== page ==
Theodor Geisel, a.k.a. Dr. Seuss, was ahead of his time with his 1971 children's book The Lorax. He foreshadowed the importance of the relationship between ethical business leaders and global issues.

Every decision we make impacts someone or something else. In The Lorax, cutting down the Truffula trees resulted in a band of homeless "Bar-Ba-Loots." In business, putting profits ahead of people doesn't leave room for a company to flourish from its roots.

One example of this is Patagonia. A compassion-based company that emerged from a love for the outdoors, Patagonia is rooted in strong leadership values, but with Rose Marcario at the helm as CEO, Patagonia sprouted in all the right directions.

Marcario once told a reporter that "this idea that business can only serve one interest--the shareholder interest--is so wrong-headed. It's outdated." She went on to say, "We're not going to have a world to live in if we continue to think that way." She's right. Being forced to go against our morals in order to serve investor interests isn't just outdated, it's damaging.

Understanding Corporate Moral Injury

Moral injury is the act of being forced into doing something that conflicts with strongly held ethical beliefs, resulting in a loss of sense of self. It's the one thing that often breaks veterans of war but is largely unavoidable on the battlefield.

So why, then, is leadership language built around terms like "battle" and "power" and phrases like "rally the troops"? Why are employees often treated unkindly and pushed past personal ethics?

We forget that there are human elements factoring into a return on investment, and in this sense we are (indeed) "crazy with greed."

But it's not entirely our fault. We don't have a Lorax to remind us that every decision we make has a direct consequence. What we do have is the power to use business influence for the greater good, and to build companies that are lead through compassion.

These concepts aren't just built on philosophy either. We can take steps right now to draw upon compassion in the workplace through recognizing that our team members share commonalities. We can take a moment to think about the following truths:

  • We are all someone (mother, sister, daughter, etc.)

  • Everyone wants to be happy

  • All team members want to feel appreciated and heard

  • Nobody wants to feel cornered, useless, or threatened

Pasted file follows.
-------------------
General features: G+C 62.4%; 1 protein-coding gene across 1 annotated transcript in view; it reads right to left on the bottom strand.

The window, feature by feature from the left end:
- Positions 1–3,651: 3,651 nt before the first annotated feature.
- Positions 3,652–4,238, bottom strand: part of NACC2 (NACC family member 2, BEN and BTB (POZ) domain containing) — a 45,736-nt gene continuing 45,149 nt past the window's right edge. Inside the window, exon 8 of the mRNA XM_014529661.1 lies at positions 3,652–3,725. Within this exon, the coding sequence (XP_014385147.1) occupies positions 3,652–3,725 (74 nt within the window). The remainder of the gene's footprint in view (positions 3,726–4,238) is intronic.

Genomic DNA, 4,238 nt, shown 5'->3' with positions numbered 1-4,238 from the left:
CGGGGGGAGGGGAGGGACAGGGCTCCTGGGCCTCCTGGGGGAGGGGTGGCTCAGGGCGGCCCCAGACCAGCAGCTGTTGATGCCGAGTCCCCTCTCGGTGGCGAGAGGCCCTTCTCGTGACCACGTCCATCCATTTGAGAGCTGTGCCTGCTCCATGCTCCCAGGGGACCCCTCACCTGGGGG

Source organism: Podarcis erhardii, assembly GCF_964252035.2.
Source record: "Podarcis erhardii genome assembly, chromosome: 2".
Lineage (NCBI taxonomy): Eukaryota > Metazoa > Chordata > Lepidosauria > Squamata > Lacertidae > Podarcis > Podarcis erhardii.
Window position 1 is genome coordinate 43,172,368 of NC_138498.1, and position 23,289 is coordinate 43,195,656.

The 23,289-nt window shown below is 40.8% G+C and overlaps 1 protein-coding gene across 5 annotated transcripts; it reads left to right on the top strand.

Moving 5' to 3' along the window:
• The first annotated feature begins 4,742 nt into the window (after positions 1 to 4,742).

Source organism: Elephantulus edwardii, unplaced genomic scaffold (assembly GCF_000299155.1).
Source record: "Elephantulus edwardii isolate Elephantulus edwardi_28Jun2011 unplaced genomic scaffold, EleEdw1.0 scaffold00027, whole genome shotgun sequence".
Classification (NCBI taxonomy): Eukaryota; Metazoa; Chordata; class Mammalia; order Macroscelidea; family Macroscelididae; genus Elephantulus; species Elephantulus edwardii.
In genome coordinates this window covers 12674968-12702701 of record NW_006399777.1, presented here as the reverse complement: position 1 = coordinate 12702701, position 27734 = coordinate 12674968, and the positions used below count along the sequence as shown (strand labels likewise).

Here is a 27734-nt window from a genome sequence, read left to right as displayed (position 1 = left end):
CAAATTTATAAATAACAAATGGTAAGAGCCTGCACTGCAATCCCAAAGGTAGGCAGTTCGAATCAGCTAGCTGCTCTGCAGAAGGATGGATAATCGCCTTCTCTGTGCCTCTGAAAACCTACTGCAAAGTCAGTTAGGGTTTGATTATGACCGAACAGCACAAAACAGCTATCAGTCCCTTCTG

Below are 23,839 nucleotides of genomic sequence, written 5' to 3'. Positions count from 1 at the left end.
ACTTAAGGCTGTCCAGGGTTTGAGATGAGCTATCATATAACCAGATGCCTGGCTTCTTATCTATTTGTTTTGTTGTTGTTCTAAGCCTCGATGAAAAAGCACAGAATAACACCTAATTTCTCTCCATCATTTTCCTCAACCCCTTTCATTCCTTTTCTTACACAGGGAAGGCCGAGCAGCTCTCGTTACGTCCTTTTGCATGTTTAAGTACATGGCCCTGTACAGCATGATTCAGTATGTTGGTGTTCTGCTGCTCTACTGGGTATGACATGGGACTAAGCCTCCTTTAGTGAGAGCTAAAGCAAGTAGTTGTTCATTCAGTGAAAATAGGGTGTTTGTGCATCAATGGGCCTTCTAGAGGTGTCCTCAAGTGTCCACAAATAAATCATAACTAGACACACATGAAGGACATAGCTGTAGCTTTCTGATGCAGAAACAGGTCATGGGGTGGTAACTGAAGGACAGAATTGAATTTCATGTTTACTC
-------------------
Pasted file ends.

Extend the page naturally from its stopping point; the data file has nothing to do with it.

These are all things that we share. Stopping and thinking about how we're all connected (even on the most basic level) can help spread compassion. It's also important to invest in leadership training to improve soft skills. Future leaders must put humans first.

Creating a Culture of Compassion

It's true that "business is business and business must grow," but not in the way that most people might think. The widely (and falsely) held assumption is that feelings have no space in the workplace, that profits cannot grow amid a culture of compassion.

The raw facts show us, without a doubt, that mindful and compassionate cultures are more productive cultures. When people feel a sense of purpose, they will work hard to achieve a goal that they are proud of.

Companies like Zappos (CEO Tony Hsieh is widely known for leading his team with the goal of compassion or "connectedness") that are steeped in compassionate leadership and work towards making employees happy and build profits in the meantime.

Both goals can coexist, it doesn't have to be one or the other.

Leading With Compassion

Business can also support loftier goals of leadership change. LinkedIn CEO Jeff Weiner is an ideal example of leadership that changed due to scrutiny under a compassionate microscope. In a recent interview, Weiner pointed out that his intensity and curiosity were often gauged by employees as being hostile or confrontational. Through employee feedback, Weiner adjusted his leadership style to reframe his intensity so that it is culturally beneficial.

Businesses can grow ("biggering, biggering, biggering!") both in terms of revenue and culture, resulting in more profits and a happier workplace. This much has been proven to be true. The trick is fostering growth from within leadership.

It's not too late for corporate culture to begin cultivating healthier environments. We can start by hiring leaders who have vital skills like creativity, problem-solving, intellectual humility, and the simple human trait of compassion.

We can also take a good look at our current leadership and ask whether or not they are open to learning how to foster an environment of change. It's not too late for change to happen. It's not too late for us to care "an awful lot."